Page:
Michelle Malkin

When the White House announced plans for the president's nationwide address to schoolchildren two weeks ago, worried parents were dismissed as "kooks." We pointed to the subtext of "social justice" activism rampant in American classrooms. It's time for a big fat Told You So.

Out of the spotlight, politicized lessons continue to supplant core academics.

Arguing with Idiots By Glenn Beck

Earlier this year, at the B. Bernice Young Elementary School in Burlington Township, N.J., schoolchildren were instructed to memorize a paean to Barack Obama. A video uploaded to the YouTube account of Charisse Carney-Nunes, author of the children's book "I Am Barack Obama" and a self-described Harvard Law "schoolmate" of the president's, showed students lined up in the auditorium snapping their fingers and chanting in unison:

Mmm, mmm, mmm, Barack Hussein Obama

He said all should lend a hand to make the country strong again.

Mmm, mmm, mmm, Barack Hussein Obama

He said we must be fair today, equal work means equal pay.

Mmm, mmm, mmm, Barack Hussein Obama

He said take a stand, make sure everyone gets a chance.

Mmm, mmm, mmm, Barack Hussein Obama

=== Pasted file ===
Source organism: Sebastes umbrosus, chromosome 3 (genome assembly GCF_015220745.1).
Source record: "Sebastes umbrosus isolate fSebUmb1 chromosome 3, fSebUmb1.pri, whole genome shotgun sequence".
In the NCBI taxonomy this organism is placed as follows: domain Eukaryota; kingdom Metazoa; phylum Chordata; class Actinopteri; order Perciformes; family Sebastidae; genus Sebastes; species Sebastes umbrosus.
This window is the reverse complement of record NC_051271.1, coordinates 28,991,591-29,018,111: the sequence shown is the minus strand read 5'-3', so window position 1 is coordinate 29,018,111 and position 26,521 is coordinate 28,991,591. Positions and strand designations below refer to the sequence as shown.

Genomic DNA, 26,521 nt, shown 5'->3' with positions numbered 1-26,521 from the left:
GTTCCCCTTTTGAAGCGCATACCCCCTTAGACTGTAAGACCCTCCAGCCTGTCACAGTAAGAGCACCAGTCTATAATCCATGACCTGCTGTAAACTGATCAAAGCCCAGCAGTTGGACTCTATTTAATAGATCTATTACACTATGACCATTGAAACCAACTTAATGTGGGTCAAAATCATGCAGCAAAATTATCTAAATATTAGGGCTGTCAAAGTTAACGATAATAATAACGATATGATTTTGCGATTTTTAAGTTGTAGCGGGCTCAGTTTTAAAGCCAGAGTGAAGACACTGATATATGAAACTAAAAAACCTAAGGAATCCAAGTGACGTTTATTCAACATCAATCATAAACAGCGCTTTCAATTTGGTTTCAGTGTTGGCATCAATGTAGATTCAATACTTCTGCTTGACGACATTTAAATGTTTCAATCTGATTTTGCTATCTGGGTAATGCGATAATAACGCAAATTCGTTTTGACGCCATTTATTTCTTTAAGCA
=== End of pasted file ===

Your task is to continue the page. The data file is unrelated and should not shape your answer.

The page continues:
He said red, yellow, black and white, all are equal in his sight.

Mmm, mmm, mmm, Barack Hussein Obama.

Yeah! Barack Hussein Obama.

…Hello, Mr. President, we honor you today

For all your great accomplishments, we all do say hooray.

Hooray, Mr. President, you are No. 1

The first black American to lead this nation.

Acknowledging the historic nature of Obama's presidency ("the first black American") is one thing. Deifying him with creepy spiritual references ("red, yellow, black and white, all are equal in his sight" is cribbed from the famous hymn "Jesus Loves the Little Children"; cheering "you are No. 1") is quite another. Burlington Township school officials said Thursday the recording and dissemination of the video was "unauthorized," but acknowledged that the Obama praise session was part of the students' official curriculum.

Carney-Nunes' Obama book was on prominent display during the students' performance. It is a tool, she says, that "allows children to see themselves through the inspirational story of President Obama growing up as an ordinary child, asking, 'Who will change the world?' Ultimately, he realizes that he will." Seeing everything through the lens of Obama, as his incessantly self-referential United Nations speech demonstrated, is a trademark of the perpetual Obama campaign.


Michelle Malkin

Michelle Malkin is the author of "Culture of Corruption: Obama and his Team of Tax Cheats, Crooks & Cronies" (Regnery 2010).

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